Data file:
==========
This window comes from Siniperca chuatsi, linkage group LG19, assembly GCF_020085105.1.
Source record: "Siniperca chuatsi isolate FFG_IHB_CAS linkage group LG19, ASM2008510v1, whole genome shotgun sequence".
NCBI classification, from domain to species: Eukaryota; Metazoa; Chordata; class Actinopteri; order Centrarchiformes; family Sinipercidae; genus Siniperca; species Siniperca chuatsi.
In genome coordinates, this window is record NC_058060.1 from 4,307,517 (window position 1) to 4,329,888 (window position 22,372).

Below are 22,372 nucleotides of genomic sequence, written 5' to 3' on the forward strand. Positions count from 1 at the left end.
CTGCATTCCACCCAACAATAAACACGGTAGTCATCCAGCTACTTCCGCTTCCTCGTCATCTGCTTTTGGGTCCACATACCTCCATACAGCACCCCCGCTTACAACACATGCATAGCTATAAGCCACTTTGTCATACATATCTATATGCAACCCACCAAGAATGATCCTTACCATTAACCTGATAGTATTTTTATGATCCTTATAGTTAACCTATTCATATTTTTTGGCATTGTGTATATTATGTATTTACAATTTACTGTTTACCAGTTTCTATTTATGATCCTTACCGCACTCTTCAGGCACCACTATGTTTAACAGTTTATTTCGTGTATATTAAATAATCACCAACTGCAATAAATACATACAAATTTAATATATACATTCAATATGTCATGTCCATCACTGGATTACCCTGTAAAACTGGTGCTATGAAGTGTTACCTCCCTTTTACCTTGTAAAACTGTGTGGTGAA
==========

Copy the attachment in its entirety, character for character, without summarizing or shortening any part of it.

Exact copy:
This window comes from Siniperca chuatsi, linkage group LG19, assembly GCF_020085105.1.
Source record: "Siniperca chuatsi isolate FFG_IHB_CAS linkage group LG19, ASM2008510v1, whole genome shotgun sequence".
NCBI classification, from domain to species: Eukaryota; Metazoa; Chordata; class Actinopteri; order Centrarchiformes; family Sinipercidae; genus Siniperca; species Siniperca chuatsi.
In genome coordinates, this window is record NC_058060.1 from 4,307,517 (window position 1) to 4,329,888 (window position 22,372).

Below are 22,372 nucleotides of genomic sequence, written 5' to 3' on the forward strand. Positions count from 1 at the left end.
CTGCATTCCACCCAACAATAAACACGGTAGTCATCCAGCTACTTCCGCTTCCTCGTCATCTGCTTTTGGGTCCACATACCTCCATACAGCACCCCCGCTTACAACACATGCATAGCTATAAGCCACTTTGTCATACATATCTATATGCAACCCACCAAGAATGATCCTTACCATTAACCTGATAGTATTTTTATGATCCTTATAGTTAACCTATTCATATTTTTTGGCATTGTGTATATTATGTATTTACAATTTACTGTTTACCAGTTTCTATTTATGATCCTTACCGCACTCTTCAGGCACCACTATGTTTAACAGTTTATTTCGTGTATATTAAATAATCACCAACTGCAATAAATACATACAAATTTAATATATACATTCAATATGTCATGTCCATCACTGGATTACCCTGTAAAACTGGTGCTATGAAGTGTTACCTCCCTTTTACCTTGTAAAACTGTGTGGTGAA